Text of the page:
Monday, January 13, 2014

A-Rod Appeals His Arbitrator Ruling of 162 Game suspension

Per ESPN --

The suit seeks to vacate Horowitz' ruling, based on the arbitrator's "manifest disregard for the law,'' his "evident partiality,'' and refusal "to entertain evidence that was pertinent and material to the outcome."

Manifest disregard for the law was abandoned as a grounds for overturning an arbitration award in 2010.  Even under the old standard, you needed an arbitrator to say, 'I know the law means A-Rod wins, but I don't care...."  Strike one. 

"Evident partiality" does not mean that the guy hated you and liked the other side.  It generally means that he has a clear and undisclosed conflict of interest that would have made him obviously have to decide for one side or the other (for example, he was A-Rod or Bud Selig's business partner or he was taking bribes from one side and not the other).  This argument was probably already waived by A-Rod way back when the arbitrator was appointed.  Strike two.

"Refusal to entertain evidence" is almost certainly a reference to the fact that the arbitrator did not require the Commissioner (whose opinion was being appealed) to testify at the arbitration.  A-Rod seems to think that had Selig testified that it would have become apparent that Selig was biased against A-Rod and the suspension overturned by the arbitrator.  This argument, of course, overlooks the fact that the arbitrator, by reducing the suspension, actually DID ALREADY FIND that Selig's conduct was unfair to A-Rod.  Effectively, the arbitrator found that Selig was biased against A-Rod and gave him too long of a suspension.  So, A-Rod wanted more testimony to prove a fact he already won on?  Strike three.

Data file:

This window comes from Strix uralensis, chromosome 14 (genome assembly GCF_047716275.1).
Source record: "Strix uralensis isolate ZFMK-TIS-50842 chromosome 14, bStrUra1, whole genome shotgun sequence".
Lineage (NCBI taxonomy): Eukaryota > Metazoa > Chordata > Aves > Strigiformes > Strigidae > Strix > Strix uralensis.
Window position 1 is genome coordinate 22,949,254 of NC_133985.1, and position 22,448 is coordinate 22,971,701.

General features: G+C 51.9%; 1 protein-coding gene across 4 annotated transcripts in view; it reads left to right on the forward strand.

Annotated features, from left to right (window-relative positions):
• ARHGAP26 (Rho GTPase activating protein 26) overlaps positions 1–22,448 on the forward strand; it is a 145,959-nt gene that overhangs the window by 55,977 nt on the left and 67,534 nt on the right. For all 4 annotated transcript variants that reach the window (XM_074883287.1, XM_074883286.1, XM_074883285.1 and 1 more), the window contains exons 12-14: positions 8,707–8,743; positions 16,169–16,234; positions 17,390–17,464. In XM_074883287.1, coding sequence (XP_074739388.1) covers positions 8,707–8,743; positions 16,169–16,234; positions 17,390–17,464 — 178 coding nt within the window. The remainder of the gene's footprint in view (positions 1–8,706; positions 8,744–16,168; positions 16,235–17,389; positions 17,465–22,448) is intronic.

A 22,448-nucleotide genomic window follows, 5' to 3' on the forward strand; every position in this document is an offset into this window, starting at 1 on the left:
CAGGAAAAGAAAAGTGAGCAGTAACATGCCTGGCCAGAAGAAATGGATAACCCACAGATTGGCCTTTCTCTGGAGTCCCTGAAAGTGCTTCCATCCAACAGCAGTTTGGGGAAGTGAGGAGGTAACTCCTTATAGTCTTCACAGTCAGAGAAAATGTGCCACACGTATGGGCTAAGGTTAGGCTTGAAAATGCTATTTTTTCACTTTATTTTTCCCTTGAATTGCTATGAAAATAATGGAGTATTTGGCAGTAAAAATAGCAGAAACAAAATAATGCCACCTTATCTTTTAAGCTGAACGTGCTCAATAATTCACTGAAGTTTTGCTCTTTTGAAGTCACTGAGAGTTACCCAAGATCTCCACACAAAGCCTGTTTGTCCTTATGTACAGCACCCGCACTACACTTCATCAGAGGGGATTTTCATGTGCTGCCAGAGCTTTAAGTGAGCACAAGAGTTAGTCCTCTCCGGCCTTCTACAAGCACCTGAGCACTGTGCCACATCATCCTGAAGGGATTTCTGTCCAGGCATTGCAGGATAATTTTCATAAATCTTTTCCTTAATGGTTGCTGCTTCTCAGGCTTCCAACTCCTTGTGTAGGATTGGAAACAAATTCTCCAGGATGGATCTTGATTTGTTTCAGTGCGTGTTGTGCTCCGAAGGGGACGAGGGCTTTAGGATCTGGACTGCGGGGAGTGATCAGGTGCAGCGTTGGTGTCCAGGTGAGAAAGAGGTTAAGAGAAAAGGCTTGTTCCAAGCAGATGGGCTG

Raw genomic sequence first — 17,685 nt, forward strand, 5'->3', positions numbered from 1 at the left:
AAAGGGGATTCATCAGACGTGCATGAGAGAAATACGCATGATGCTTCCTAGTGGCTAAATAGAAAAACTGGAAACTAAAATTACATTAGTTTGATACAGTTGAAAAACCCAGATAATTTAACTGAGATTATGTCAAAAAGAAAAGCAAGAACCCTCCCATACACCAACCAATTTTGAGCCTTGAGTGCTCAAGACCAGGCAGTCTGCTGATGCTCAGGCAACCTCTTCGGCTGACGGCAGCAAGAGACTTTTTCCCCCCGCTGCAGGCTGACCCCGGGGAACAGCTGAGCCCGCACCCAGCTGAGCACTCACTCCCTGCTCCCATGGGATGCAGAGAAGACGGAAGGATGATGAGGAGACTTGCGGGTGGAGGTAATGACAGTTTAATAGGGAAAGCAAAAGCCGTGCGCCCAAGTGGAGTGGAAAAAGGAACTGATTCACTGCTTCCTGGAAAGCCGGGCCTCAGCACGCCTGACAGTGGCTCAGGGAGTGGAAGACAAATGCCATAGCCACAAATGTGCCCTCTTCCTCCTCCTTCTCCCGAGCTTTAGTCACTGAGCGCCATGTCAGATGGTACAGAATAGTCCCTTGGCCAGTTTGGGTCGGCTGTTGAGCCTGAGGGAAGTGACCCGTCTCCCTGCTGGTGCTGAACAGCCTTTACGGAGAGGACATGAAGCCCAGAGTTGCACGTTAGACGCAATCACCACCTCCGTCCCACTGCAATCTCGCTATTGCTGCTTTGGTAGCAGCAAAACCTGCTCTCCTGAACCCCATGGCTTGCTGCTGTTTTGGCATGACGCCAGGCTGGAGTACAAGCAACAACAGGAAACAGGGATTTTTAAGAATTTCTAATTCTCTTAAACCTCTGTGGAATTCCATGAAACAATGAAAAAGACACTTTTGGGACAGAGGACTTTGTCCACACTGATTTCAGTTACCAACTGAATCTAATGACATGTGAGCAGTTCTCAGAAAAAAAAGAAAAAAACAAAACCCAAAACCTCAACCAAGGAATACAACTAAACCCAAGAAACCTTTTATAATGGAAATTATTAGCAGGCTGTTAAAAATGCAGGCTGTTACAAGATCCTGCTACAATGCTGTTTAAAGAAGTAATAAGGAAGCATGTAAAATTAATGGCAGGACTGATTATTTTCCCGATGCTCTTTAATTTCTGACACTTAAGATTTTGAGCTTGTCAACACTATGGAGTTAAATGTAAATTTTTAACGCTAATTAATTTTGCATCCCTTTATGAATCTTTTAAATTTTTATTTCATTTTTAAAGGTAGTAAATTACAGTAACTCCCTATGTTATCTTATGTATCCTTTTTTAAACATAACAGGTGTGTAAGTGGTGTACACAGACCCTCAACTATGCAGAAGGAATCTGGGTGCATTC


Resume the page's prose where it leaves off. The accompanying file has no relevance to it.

Frankly, I am not sure that any of these three primary arguments even passes the threshold of "non-frivolous".   Just this summer (2013) the U.S. Supreme Court stated in Oxford Health v. Sutter that so long as an arbitrator attempts to find some contractual or legal basis for his decision that the court must accept that decision, "good, bad or ugly."  Given that the law is so pro-arbitration and the law was settled by the USSCt less than a year ago, I would not want to be defending a Rule 11 motion if I were A-Rod's attorneys.

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